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#1 historygirllfc

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Posted 17 June 2018 - 11:31

So I attempting to do a JS search thing (I have posted about it before...). I have an array of objects with info about football teams what I would like to do is be able to enter a team to seach for and if search name matches one of the teams show the relevant info about that team.

 

So far I have EventListener on the input to get the search value and created an array of the team names to match against. I have that removed the football club from the strings using replace, but I would like to further reduce the strings further and remove words from the strings as although some teams have united or city etc in their names it is not how they are usually referred to, although some do need to have that included.

 

I have looked through MDN and the list of array methods but not sure if the best way to approach it as some teams need that part of the name and others don't. Could it be splice? As the teams are listed alphabetically so I can get the index value and use that to target but could I use that for multiple teams/words?

 

Also to get the other info and display for the team that matched the search term I figure I want a for loop to go through the original teams array but not sure how it ties up with the other teamNames array I have created?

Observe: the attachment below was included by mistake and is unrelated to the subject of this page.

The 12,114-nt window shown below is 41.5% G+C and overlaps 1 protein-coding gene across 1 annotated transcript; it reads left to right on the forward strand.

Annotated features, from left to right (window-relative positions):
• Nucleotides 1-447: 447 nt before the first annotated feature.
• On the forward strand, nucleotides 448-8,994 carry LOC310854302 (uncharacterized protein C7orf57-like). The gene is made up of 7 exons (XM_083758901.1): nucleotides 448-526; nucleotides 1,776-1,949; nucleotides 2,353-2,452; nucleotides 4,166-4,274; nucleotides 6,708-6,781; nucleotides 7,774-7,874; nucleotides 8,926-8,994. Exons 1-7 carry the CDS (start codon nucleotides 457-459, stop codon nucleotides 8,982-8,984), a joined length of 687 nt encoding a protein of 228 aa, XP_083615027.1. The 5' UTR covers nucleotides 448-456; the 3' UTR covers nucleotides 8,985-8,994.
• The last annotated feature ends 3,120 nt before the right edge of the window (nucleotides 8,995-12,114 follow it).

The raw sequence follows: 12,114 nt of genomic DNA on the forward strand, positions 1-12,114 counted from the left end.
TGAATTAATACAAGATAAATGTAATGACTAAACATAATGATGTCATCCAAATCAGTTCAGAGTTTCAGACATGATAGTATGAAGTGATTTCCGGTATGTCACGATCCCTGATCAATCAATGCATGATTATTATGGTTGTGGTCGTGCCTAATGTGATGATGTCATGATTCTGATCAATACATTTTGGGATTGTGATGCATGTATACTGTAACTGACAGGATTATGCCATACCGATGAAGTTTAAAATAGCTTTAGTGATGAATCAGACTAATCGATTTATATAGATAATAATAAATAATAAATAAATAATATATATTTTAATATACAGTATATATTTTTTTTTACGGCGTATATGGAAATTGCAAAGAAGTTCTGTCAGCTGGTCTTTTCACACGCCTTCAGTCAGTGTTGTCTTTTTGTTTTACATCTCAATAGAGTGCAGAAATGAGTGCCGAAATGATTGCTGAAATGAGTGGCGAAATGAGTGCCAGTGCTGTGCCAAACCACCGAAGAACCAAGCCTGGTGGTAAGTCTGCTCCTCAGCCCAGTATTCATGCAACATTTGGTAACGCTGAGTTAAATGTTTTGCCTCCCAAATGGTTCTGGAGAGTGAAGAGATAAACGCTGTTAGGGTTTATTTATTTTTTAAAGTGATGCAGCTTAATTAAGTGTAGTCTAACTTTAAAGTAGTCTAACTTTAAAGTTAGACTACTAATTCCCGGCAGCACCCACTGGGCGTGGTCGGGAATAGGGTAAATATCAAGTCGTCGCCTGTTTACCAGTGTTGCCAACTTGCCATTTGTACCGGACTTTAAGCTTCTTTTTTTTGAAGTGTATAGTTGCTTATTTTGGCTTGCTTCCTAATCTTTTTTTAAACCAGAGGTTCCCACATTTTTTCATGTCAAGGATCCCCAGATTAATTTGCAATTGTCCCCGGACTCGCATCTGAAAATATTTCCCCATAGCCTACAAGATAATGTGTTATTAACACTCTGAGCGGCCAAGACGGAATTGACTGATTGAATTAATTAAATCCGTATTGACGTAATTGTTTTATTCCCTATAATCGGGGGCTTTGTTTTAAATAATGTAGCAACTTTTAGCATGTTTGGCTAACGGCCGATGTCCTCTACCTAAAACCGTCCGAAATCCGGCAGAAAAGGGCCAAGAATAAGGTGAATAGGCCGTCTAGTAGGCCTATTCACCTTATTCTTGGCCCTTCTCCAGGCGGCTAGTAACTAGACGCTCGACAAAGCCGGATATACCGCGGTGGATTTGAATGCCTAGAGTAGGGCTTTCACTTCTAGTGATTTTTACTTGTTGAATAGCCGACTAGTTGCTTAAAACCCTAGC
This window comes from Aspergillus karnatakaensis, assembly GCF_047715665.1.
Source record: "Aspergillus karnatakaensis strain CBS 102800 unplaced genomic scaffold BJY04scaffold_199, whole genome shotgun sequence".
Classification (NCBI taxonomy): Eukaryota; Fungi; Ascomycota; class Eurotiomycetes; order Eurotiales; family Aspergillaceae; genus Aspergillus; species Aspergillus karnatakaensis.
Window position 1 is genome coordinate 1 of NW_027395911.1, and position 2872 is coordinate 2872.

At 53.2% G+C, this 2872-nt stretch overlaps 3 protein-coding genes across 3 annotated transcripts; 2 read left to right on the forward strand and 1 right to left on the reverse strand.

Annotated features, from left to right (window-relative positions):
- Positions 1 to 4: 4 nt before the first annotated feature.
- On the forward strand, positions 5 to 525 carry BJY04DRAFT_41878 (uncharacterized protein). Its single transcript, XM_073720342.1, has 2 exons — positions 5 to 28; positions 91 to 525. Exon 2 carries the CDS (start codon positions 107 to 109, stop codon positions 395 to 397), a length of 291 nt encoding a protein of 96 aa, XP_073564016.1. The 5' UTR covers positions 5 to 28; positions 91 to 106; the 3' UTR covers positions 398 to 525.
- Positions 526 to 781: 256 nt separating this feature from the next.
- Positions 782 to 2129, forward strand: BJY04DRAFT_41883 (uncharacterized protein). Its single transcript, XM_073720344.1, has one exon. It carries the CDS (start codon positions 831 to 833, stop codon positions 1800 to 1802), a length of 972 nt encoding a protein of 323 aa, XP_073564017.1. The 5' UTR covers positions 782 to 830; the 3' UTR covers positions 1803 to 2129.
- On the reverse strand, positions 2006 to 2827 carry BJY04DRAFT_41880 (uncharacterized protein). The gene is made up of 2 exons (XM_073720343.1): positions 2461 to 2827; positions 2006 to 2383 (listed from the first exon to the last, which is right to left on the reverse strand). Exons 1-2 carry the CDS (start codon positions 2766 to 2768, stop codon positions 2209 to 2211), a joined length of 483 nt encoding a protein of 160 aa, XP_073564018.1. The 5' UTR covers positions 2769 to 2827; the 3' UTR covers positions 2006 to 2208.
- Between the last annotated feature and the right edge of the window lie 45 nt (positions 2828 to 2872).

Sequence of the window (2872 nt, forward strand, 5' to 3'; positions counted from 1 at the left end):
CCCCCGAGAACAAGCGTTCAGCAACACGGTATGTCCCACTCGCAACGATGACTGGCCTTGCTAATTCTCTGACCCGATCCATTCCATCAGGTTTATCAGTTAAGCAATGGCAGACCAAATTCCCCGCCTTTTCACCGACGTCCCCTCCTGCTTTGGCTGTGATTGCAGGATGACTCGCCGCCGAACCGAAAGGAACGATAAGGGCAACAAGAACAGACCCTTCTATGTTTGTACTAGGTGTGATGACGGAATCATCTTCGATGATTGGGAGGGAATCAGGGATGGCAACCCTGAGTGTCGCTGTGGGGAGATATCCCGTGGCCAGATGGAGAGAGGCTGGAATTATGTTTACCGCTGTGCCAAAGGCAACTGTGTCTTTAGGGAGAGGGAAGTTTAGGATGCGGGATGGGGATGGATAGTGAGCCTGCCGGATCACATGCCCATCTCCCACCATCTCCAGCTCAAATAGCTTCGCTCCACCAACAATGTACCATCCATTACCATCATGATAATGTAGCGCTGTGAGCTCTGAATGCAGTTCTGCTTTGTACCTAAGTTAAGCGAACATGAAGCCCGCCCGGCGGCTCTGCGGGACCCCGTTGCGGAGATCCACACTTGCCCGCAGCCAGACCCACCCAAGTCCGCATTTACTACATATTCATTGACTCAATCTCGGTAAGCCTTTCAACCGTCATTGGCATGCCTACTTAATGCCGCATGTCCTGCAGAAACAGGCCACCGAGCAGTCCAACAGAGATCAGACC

Any help appreciated... I think I understand the relevant bits as ever it tyings them all together I'm having difficulty with.

 

 

Codepen here:

https://codepen.io/cgweb/pen/zaEEqo


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#2 Lyndsey

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Posted 16 July 2018 - 07:29

You'll probably want to use Array.filter to filter out teams based on the search keyword, rather than use a for loop. It's much cleaner:

const teams = [{ name: 'Wolves' //etc }];
const filteredTeams = teams.filter(team => team.name === searchTerm);

The string manipulation you are talking about seems a bit overkill. You could store the information in the object directly in another property e.g

const teams = [
  {
    name: 'West Bromwich Albian Football Club',
    shortName: 'West Brom',
    founded: 1878
  },
  {
    name: "Cardiff City Football Club",
    founded: 1899
  }
];

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#3 historygirllfc

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Posted 04 August 2018 - 11:07

search.addEventListener('input', () => {
  let searchName = document.getElementById('search').value.toLowerCase();
  // console.log(searchName);

  let teamNames = [];
  for (let i = 0; i < teams.length; i++) {
    teamNames.push(teams[i].name.toLowerCase().replace('football club', '').trim());
    // let teamName = teams[i].name;
    let year = teams[i].founded;
    let stadium = teams[i].stadium;
    let capacity = teams[i].capacity;
    let where = teams[i].location;
    let nickName = teams[i].nickname;
    let website = teams[i].website.toLowerCase();